Background: Chepang are the indigenous community inhabiting at mountain region of central Nepal sharing Mongolian features. Their literacy rate is below average and economic state is also miserable. Overall, this community is very backward and is the poorest of Nepal’s poor. The prevalence of ocular abnormalities in Chepang has rarely been reported. A very little is known about the ocular morbidity status among Chepang children.
Method: A cross-sectional study was carried out to find the prevalence of refractive error and other ocular morbidities among Chepang children. A complete eye examination was carried out in all children including slit lamp examination, fundus examination, retinoscopy and subjective refraction.
Result: Of 120 children, refractive error was present in 18 (15%) children. The prevalence of myopia (spherical equivalent, −0.50 D or more in either eye), astigmatism (≥0.75 D), and hyperopia (+0.50D or more) was 4.1%, 6.6%, and 4.1% respectively. Of 120 children, 2(1.67%) had amblyopia, 4(3.33%) had cataract, 1(0.83%) had nystagmus, 2(1.67%) had corneal opacity, 8(6.67%) had blepharitis, 4(3.33%) had conjunctivitis. The overall prevalence of any visual impairment was 32.5%.
Conclusion: Ocular morbidity is more prevalent among chepang children and is a public health concern among these indigenous populations.
Ocular morbidity is considered as one of most under diagnosed and undertreated public health problems in many developing nations especially in Asia [1-3]. The commonest ocular morbidity reported is refractive error. Refractive error is one of the most common causes of visual impairment around the world and the second leading cause of treatable blindness . 2.3 billion people are estimated to be living with this problem [4-6]. Uncorrected refractive errors are the most common cause of visual impairment in children in all regions, affecting an estimated 12.4 million children which has been documented in series of population-based, multi-country Refractive Error Study in Children (RESC) surveys in Nepal, China, Chile [7-9]. Incidence of myopia in children is multiplying globally is what now an ‘epidemic’ in East Asia, Europe and United States . An estimated 153 million people over 5 years of age are visually impaired as a result of uncorrected refractive errors, of which 8 million are blind. Approximately 12.4 million children in the age group 5-15 years are visually impaired from uncorrected or inadequately corrected refractive errors, estimating a global prevalence of 0.96 % [7-10]. Poor vision and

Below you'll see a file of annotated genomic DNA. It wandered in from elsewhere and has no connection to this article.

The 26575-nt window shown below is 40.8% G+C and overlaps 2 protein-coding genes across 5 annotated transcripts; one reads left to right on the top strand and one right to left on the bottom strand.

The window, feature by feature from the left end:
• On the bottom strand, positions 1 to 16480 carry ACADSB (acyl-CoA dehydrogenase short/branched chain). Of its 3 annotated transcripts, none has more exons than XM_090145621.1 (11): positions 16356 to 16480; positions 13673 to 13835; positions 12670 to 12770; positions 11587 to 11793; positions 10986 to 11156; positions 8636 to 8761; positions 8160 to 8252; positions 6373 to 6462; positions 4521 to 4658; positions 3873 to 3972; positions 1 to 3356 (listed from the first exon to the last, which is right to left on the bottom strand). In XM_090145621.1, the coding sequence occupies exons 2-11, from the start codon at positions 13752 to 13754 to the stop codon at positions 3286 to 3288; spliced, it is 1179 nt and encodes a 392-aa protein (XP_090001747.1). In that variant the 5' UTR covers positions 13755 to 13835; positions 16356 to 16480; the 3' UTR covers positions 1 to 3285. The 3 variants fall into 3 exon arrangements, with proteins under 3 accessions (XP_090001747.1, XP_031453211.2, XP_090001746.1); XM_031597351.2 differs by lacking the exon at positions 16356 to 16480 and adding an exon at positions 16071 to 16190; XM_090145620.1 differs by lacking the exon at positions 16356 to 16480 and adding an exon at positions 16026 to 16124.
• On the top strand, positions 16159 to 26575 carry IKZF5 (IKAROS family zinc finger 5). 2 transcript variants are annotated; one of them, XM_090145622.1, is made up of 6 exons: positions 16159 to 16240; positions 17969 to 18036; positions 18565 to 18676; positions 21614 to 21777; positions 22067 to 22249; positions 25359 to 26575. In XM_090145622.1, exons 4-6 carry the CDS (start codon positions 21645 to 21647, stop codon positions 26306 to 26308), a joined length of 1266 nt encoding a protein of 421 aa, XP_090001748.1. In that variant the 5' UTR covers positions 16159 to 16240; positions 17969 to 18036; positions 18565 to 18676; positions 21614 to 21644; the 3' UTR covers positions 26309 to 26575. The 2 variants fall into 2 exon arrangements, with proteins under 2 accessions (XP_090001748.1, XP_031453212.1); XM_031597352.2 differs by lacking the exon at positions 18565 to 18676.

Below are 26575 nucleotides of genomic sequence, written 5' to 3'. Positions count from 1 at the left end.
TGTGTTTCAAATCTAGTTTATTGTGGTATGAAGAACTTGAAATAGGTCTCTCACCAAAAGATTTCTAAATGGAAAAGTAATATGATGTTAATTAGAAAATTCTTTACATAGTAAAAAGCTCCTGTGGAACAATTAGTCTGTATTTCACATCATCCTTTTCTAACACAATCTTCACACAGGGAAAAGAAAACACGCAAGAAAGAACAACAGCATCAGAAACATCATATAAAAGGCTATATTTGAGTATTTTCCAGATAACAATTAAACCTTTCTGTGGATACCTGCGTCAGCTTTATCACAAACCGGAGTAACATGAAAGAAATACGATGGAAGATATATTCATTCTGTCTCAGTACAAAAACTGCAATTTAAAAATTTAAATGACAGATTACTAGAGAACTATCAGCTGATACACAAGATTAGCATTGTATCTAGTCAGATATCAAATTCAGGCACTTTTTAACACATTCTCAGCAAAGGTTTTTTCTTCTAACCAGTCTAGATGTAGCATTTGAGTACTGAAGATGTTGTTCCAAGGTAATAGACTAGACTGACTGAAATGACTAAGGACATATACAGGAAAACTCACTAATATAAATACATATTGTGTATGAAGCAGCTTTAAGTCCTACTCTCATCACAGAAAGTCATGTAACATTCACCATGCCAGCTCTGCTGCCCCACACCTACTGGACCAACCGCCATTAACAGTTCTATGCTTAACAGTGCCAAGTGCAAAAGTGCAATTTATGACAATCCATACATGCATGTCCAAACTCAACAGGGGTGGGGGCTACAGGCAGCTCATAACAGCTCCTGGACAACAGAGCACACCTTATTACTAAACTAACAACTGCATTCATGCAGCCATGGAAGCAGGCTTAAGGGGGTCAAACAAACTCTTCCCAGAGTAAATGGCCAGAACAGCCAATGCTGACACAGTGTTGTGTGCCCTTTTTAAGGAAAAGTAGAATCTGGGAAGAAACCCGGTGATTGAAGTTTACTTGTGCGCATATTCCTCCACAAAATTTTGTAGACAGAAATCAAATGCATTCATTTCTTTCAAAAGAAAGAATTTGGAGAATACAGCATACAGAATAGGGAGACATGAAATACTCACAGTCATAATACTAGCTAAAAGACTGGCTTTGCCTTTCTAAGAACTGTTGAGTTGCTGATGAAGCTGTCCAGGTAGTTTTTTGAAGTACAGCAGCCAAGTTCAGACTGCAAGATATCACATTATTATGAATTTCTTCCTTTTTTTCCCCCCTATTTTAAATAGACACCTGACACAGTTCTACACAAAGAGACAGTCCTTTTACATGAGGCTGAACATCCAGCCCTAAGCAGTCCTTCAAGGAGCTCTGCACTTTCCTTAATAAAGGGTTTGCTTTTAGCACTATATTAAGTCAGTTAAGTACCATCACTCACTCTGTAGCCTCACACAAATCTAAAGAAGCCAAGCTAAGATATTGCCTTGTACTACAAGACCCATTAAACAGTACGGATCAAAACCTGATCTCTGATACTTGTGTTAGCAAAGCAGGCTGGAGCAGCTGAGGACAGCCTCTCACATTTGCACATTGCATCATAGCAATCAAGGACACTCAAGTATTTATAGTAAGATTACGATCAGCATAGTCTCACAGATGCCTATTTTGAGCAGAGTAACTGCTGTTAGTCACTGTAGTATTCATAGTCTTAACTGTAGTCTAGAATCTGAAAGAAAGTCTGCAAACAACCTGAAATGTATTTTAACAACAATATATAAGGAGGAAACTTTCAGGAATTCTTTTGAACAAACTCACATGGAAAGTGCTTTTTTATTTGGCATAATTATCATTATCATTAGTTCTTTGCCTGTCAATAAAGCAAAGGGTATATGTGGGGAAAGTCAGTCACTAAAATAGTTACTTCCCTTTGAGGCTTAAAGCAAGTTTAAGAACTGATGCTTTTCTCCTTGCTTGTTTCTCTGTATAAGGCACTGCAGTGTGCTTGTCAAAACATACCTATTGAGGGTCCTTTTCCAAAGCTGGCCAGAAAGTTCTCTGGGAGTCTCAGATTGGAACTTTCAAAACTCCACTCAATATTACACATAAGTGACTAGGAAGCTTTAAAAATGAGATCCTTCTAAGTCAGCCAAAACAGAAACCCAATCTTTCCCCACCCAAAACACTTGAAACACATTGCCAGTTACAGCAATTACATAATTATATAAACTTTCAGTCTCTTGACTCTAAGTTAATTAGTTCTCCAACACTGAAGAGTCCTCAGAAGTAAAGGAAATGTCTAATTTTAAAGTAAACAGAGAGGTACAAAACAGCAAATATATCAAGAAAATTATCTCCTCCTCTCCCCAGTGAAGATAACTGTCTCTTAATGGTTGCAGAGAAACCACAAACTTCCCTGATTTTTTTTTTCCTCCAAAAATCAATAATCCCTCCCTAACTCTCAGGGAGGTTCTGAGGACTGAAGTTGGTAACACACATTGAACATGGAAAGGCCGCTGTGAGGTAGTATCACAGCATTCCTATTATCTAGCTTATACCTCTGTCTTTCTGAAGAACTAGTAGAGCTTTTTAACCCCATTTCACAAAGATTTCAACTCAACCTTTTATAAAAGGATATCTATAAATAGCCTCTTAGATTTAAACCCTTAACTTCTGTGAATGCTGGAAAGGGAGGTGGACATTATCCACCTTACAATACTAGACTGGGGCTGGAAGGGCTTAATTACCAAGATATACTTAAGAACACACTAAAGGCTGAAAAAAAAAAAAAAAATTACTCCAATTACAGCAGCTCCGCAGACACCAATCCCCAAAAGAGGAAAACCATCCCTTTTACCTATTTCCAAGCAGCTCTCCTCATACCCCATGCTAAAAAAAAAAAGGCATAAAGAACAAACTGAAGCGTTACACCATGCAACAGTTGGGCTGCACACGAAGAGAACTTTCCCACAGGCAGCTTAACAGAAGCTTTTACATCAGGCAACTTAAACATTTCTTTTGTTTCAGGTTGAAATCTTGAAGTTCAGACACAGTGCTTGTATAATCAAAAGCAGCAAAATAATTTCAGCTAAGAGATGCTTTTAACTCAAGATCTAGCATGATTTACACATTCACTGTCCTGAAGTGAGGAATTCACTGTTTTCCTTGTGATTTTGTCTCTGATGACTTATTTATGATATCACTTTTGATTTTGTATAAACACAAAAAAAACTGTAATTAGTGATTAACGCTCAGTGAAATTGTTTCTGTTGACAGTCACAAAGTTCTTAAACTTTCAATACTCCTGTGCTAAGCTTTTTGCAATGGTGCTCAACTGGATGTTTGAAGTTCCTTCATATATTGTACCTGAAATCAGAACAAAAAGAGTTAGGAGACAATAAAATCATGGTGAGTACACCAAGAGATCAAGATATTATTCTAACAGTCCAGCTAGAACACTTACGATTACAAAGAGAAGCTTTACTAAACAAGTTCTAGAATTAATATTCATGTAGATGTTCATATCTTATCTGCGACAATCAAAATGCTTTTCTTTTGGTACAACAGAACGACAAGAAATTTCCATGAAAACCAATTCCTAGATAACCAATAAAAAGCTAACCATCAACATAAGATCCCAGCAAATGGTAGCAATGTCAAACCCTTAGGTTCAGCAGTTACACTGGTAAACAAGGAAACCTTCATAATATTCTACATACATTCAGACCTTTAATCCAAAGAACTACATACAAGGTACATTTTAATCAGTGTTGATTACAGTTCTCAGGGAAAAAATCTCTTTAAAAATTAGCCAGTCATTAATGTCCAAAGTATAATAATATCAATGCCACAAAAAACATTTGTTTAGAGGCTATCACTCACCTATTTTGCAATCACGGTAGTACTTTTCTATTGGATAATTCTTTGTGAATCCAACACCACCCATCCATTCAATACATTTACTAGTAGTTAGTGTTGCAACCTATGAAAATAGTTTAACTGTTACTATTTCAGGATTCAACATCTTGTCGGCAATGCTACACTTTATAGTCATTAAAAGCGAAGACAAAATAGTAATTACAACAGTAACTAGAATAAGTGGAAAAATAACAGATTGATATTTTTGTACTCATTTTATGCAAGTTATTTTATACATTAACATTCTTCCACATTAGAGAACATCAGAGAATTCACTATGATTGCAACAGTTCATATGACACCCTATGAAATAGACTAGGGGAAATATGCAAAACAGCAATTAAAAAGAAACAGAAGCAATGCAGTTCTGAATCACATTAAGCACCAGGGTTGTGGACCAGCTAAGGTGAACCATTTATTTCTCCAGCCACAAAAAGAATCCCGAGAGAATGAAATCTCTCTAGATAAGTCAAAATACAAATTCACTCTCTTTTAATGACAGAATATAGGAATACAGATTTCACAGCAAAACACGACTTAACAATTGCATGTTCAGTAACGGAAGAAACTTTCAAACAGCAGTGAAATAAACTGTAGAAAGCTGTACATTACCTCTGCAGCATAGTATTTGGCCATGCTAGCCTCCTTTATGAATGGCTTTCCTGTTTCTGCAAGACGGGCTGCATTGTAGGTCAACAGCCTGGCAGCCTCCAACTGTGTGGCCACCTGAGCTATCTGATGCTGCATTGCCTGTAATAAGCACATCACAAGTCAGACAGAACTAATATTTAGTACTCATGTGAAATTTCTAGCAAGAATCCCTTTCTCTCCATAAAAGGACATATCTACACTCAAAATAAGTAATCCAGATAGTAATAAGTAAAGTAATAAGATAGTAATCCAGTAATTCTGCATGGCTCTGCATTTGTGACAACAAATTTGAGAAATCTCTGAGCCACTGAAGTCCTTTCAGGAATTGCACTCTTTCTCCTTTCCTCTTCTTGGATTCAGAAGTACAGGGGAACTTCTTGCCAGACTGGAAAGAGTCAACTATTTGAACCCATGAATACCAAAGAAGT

an inability to read material on the chalkboard due to refractive
error can profoundly affect a child’s participation and learning in the classroom .
In Nepal, an estimated 1,013,041 children less than 16 years of age (prevalence among under 16 age group assumed to be 10% based on different studies varying from 3-20%; 1,164,053 persons between 16-35 years of age have uncorrected refractive error for distance (estimated prevalence 15%) according to mid-term review of Nepal Blindness Survey 2010 [12-14] Apart from refractive error, anterior and posterior segment abnormalities have also been reported in abundant cases in many screening camps and school screenings.
Chepang are the indigenous community inhabiting at mountain region of central Nepal sharing Mongolian features [15,16]. They live in caves and thatched houses. Poverty, lack of education, poor infrastructure, the community are often in bad health. The health seeking practices among the chepang community is very poor which brings complication in the mother’s and child health. The children are deprived from good and balanced nutrient therefore they suffer from disease like pneumonia, diarrhea, typhoid and
many stillborn diseases which ultimately makes child mortality
high [15-17]. Overall, this community is very backward and is the
poorest of Nepal’s poor.
Kanda is located at Chitwan covering 12345sq km. The village
is situated at the top of the mountain that lacks access to roadways
and other infrastructures. One must walk at least for 9 hours
to reach Kanda village. Poverty and illiteracy are the identity of
chepang village located at Kanda. To the best of our knowledge not
much work is done in the Chepang school going children and very
little is known about the prevalence of refractive errors among
these indigenous population. Pokharel et al. in their study found
the prevalence of refractive error to be very little. Of 97 children,
7 had myopia and the commonest complaint observed was
watering followed by ocular pain and complaints of diminution of
vision for near . Our study will help in assessing the refractive
status of these children as well as increasing the awareness and
better planning of eye care services in these remote areas. Early
detection of reflective error and its timely and proper correction
saves permanent ocular morbidity.
A total of 120 children attending primary schools in Kanda
were included for eye examination. The school was contacted